Prior to tip off of Tuesday night's game between Boston College and North Carolina, I was amazed at the amount of baby blue roaming the concourses, waiting to come into the arena. When the gates opened, it was a Tar Heel rush for pictures, videos, and memories of warmups. The chants started early, they continued often, and it seemed, like the Duke game earlier in the year, if BC would be cheered off their home court by a large number of road team fans.
But something strange happened. Although the crowd started in small numbers sitting on their hands, the Eagles inspired their fans and elevated their play. Playing one of their best games of the season, they jumped out to a big lead on North Carolina, even as Conte Forum remained one of the quieter arenas in college basketball. Fans lined up to the cavernous sideline, with the closer baselines devoid of students and fans. The smattering of claps for BC met a deafening silence from UNC supporters, no doubt shocked by what was unfolding in front of them.
Then came the second half. As BC's upset bid grew stronger and stronger, Conte Forum grew more alive until the second half erupted in a cacophony of support. Boston College fans on one side, UNC fans on another. "Tar! Heel!" being met with a "Let's go Eagles!" Even if the crowd itself wasn't 100% in favor of BC, it seemed like, on Tuesday, the crowd felt the moment and was able to react.
The upset bid ultimately fell short, with the eighth-ranked Tar Heels snapping a two-game losing streak with a three-point victory in which they led for only the final three minutes and change. The Eagles led for virtually the entire game, but losing it at the end, they fell to 0-11 in league play.
That didn't change what happened, though. If there's one thing I've been very critical about, it's dwindling fan support through the tough times. I've been at odds, sometimes with my own coworkers at BC Interruption, about my feelings about the fan base. I've complained that a fickle fan base owes it to the efforts of the players to show up, to support them, and to elevate their play. I've admitted that it's harder to do this when the teams are losing, losing a lot, and losing big, but I've claimed that's when true fandom, the true element of being a fan, really comes into play.
A couple of weeks ago, the Florida State game hit a new low. The Eagles lost by 10 in front of barely 2,000 people at Conte Forum. Haltime featured a guy playing "Simon Says" (or is it "Sez?"). The swath of empty seats and scattering of fans throughout the arena made it feel so much more empty, and it was essentially open season about the state and direction of programs at Boston College for anyone who wanted to bring it up.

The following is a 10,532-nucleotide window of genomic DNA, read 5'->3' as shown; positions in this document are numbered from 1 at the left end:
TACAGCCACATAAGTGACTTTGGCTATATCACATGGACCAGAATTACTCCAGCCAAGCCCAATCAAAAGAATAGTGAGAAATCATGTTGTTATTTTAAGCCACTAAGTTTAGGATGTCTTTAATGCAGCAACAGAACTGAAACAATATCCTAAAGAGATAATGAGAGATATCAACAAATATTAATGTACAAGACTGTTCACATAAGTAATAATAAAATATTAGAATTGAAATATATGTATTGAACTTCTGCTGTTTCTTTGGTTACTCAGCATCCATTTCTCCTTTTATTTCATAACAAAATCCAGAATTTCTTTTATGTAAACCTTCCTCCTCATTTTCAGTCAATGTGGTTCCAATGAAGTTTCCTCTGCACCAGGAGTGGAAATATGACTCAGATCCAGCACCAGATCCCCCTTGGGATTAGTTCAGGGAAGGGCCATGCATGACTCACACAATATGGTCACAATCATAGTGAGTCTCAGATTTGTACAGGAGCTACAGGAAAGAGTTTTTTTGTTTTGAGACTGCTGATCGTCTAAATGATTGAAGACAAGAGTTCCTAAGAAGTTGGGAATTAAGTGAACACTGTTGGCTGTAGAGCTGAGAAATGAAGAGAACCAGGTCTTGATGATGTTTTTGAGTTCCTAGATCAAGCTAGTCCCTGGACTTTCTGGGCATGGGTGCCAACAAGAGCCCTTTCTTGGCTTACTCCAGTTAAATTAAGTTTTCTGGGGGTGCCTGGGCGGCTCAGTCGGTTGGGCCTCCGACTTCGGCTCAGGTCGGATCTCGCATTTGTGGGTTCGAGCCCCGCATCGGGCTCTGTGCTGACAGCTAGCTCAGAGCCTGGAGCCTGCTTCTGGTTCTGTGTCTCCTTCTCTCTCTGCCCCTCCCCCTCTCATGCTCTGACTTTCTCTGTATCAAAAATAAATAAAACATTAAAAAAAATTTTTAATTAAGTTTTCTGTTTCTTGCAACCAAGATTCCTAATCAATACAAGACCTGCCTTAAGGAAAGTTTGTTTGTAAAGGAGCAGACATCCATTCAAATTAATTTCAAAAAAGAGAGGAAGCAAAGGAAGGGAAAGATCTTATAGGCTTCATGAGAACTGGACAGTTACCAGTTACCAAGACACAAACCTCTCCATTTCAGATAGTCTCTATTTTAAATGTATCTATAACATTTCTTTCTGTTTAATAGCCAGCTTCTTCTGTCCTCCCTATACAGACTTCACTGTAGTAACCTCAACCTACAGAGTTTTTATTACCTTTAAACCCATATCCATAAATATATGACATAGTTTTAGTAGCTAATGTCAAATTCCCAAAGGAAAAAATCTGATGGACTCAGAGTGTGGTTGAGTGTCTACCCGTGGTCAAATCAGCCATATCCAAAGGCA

Tuesday night saw Conte Forum come alive for the first time in years. Over 5,000 fans listed in attendance, but it felt so much more than that. When Garland Owens finished an alley-oop, swung through the air, hit the ground, and got up growling, the crowd erupted. Dennis Clifford banged with the best in the nation, crashed the glass, and dunked his way into an eruption of the crowd. When Eli Carter responded to a Tar Heel run with a step-back three of his own, the bench, the students, and the fans all went nuts. With BC seemingly in control, Clifford punctuated a couple of big plays with a flex to the crowd and a primal yell. UNC made mental mistakes, no doubt from the noise which, unexpectedly, became organic.
After the game, I asked Jim Christian, Dennis Clifford, and Eli Carter about what it meant to play in front of that atmosphere, with a full crowd. Clifford answered, saying, "It's what everyone dreams about. It was an awesome environment, and it's what you want when you're shooting in your driveway."
Anyone in the building on Tuesday could've fed off the energy. A couple of times, I felt myself yelling at a couple of plays to which the gentlemen sitting next to me in the press box couldn't hear. I compared it a little bit to old high school gyms and the feeling I'd get in a Hoosiers-type atmosphere. You had fans of one team chanting, and you had fans of the other team chanting back. Critics will point to the fact that there were so many UNC fans in the house, but if you were there, the second half was something to behold.
Part of my argument about fan support is that it can elevate a team on any given night. It can distract even the best teams, and it can elevate even the worst teams. Players live for the moment when everything else melts away, when they're not thinking about the game, when the atmosphere on their field of play becomes one with the atmosphere off of it. Clifford used the term "surreal," a word that goes along with the unconscious nature of what other athletes in other sports at other schools have told me it feels like when games get that intense.
What I saw on Tuesday night was a range of emotions the likes of which I haven't seen in a long time for a Boston College sporting event. It was organic, unforced, and it was thick. In terms of basketball, I can't remember the last time Conte Forum felt like that for a home game (remember that the Syracuse upset was on the road). Even through the team's struggles, it showed what a team running on emotion can do when it's feeding on raw emotion from the stands. It was electric, and while it didn't fix anything (BC still lost, after all), it was exactly what it should've been.
For all the times I've been critical of the fans, they showed up and turned out for their team on Tuesday. With Syracuse standing on Sunday on the horizon and four home games remaining, it would be great if they showed up and helped lift their team in those games as well. Staring down the barrel of a winless season, this could be the missing piece to help push this team over the hump and get them, finally, in the win column.